Sanibel-Captiva & Fort Myers Beach, FL  - Vacation Travel Guide

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Sanibel-Captiva & Fort Myers Beach Area Features

Traveling Wildlife Drive

The J.N. “Ding” Darling National Wildlife Refuge (NWR) is second only to beaches as the island’s top attraction. It is one of the most visited refuges in the United States. Traveling Wildlife Drive is an experience people will remember.

This pristine natural ecosystem has been preserved within a densely populated region of southwest Florida. Over 750,000 people visit the refuge annually and explore Wildlife Drive, most of them by car. Unfortunately, this automobile traffic constantly exposes this delicate ecosystem to polluting exhaust fumes and noisy automobile engines. Visitors should consider taking the tram that is offered several times daily to tour Wildlife Drive. Wildlife refuges are created and maintained for the protection and conservation of wildlife and their natural habitats. Bear this in mind, and experience this unique refuge in the way that has the least impact on its inhabitants. If the automobile traffic continues and the human impact on the ecosystem is not reduced, our children and grandchildren will not be able to enjoy this wonderful experience.

Not only is the tram the better touring option when we consider impact, but it is also the more enjoyable option, and it provides a more in-depth learning experience. With an experienced guide, you’ll spot wildlife most visitors would never see on their own or would not be able to identify. In addition to identifying all the refuge inhabitants, the guides are a wealth of information regarding the biology and life history of these species. The guides take visitors past tidal mud flats and mangrove forests where roseate spoonbills, herons, egrets, pelicans, ibis, anhingas and many more birds may be observed.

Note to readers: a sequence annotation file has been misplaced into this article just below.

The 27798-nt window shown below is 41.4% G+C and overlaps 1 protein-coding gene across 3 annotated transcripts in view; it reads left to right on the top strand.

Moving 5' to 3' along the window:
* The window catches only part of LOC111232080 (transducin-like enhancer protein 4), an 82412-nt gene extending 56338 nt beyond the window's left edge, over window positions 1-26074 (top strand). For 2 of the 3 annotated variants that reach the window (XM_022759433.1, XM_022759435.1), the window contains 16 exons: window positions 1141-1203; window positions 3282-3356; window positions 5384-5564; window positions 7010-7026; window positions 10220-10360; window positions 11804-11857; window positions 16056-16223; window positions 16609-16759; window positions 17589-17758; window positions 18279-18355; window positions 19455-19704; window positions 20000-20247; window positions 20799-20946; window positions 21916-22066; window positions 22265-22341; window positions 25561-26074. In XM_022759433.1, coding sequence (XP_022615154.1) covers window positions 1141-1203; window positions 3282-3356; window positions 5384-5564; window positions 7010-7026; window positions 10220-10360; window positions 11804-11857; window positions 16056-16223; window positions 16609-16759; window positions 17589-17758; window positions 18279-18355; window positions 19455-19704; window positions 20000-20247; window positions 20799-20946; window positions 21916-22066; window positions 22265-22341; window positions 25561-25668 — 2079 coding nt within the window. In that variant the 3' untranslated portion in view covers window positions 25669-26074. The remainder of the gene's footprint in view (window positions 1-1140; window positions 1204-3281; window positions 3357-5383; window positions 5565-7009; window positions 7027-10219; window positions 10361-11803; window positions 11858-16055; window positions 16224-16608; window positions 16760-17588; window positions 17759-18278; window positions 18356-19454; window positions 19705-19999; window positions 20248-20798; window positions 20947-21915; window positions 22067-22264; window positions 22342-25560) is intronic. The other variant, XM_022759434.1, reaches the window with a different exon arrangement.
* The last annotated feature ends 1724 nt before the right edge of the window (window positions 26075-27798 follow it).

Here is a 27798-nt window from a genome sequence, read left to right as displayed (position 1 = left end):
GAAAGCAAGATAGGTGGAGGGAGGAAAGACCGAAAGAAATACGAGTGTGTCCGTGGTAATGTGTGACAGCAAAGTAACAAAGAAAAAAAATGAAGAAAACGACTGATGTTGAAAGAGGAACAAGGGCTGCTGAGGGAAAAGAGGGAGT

You will have the chance to stop and stretch your legs along the way. The Mangrove Overlook Boardwalk is a great place to spot tree crabs, fiddler crabs, periwinkle snails and more. On a walk to the water’s edge near the Cross Dike, you may spot crown conch, jumping mullet or even a marsh rabbit.

You never know what you may encounter along the way. The tram tour guides are always on the lookout for interesting and unusual wildlife. The guides will stop the tram whenever they – or a passenger – see something to share with the group. The tram tour isn’t just about the wildlife; you’ll hear who J. Norwood “Ding” Darling was, and also hear much of the history of the Calusa Indians and other Sanibel folklore. The tram benefits the wildlife and the refuge visitors, so please consider this option next time you visit “Ding” Darling NWR.

Sit back and enjoy the ride with your hands free to snap photos or hold your binoculars as you gaze at the wildlife. You’ll know you made the right choice by taking the tram. Protect wildlife and take the tram. For more information call  239-472-1351 or 239-472-8900.

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